What makes you think I care about



per se? A few days ago I posted a

piece trying to understand the strength in Quantum. We got a ton of responses, but many of them were incredulous that I should even care about this company. Why bother?

One, in order to build the proper mosaic about an industry you have to care about all of its components, not just the ones you like or are interested in. Quantum makes a huge amount of product which goes to a large number of important companies. If I can understand why Quantum is rallying, I may be less eager to sell my


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when Steve Ballmer makes cautionary comments, or is quoted out of context. Quantum can be a Rosetta Stone to a quarter's tone of business in the industry.

Two, while I enjoy the puzzle of trading, I am fascinated by the action in stocks in general. Here, I can only compare this to when I used to be in love with baseball and I would see some .212 hitter go 4 for 4 and I would want to know what happened. Change of stance? Luck? What gives? That's how I felt about Quantum going up. Voyeuristic knowledge base, I guess. Can't help myself. Drives everybody in the office crazy.

Three, when stocks go up on bad news, it is often the last of the bad news. If that is the case, a ton of risk is taken out of the situation and I want to look at the whole group.

Finally, what the heck, had I really found out the answer -- I don't think I have yet -- I might get long it next time it revisits that level when it preannounced, as that now amounts to a pretty solid floor for the future.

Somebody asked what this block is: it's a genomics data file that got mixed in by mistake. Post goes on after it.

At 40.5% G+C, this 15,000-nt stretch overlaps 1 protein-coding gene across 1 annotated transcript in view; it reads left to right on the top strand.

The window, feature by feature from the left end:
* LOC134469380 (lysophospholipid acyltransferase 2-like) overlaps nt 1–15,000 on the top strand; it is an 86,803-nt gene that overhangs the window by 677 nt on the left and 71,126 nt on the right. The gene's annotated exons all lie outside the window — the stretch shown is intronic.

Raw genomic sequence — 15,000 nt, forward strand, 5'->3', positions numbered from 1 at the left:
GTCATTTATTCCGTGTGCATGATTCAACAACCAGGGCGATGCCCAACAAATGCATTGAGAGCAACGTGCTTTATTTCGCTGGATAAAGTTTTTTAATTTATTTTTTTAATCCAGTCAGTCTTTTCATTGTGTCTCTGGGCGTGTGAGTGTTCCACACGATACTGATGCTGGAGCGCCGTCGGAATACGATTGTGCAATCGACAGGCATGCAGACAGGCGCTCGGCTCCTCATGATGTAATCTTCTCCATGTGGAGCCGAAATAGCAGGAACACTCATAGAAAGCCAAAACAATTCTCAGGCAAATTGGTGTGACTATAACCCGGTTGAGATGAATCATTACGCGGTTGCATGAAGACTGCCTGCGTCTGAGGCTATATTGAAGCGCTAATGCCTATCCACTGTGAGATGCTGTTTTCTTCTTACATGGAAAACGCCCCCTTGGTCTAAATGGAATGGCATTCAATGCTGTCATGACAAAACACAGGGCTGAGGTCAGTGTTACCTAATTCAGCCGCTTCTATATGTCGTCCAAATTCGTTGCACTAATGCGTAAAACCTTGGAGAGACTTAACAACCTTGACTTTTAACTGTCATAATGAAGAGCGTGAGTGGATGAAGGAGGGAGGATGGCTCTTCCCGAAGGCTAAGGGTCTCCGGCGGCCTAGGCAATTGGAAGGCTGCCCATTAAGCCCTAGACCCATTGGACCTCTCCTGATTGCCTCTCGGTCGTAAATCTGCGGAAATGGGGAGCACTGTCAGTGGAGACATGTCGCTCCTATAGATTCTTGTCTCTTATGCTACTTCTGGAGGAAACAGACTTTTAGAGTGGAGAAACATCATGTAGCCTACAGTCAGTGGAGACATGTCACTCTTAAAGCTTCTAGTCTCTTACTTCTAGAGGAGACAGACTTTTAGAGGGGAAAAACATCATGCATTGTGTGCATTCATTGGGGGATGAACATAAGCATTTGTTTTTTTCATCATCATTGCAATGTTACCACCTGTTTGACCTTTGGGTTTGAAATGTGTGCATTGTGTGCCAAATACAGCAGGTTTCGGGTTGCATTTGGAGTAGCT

Random musings

: As I took the trading day via Airfone on the way back from Orlando, I was struck that as long as we are in the "every six ticks" of bonds mode -- every six ticks up, the market goes up and every six ticks down it goes down -- that it is so, so hard to have any conviction and you can only own the stocks that you feel you would want to buy if the bonds were to go down even more than that. I still own the bonds, I am still very unleveraged in them, though, and I will buy still more if they go to 6.25%. I am not going to admit "defeat" per se, because it amounts to a point and a half loss so far, but I pay much closer attention to

Padinha now than I do to virtually anything else on the site. Shows what happens when you put your money where your mouth is.

James J. Cramer is manager of a hedge fund and co-founder of TheStreet.com. At time of publication, his fund had no positions in any of the stocks mentioned. His fund often buys and sells securities that are the subject of his columns, both before and after the columns are published, and the positions that his fund takes may change at any time. Under no circumstances does the information in this column represent a recommendation to buy or sell stocks. Cramer's writings provide insights into the dynamics of money management and are not a solicitation for transactions. While he cannot provide investment advice or recommendations, he invites you to comment on his column at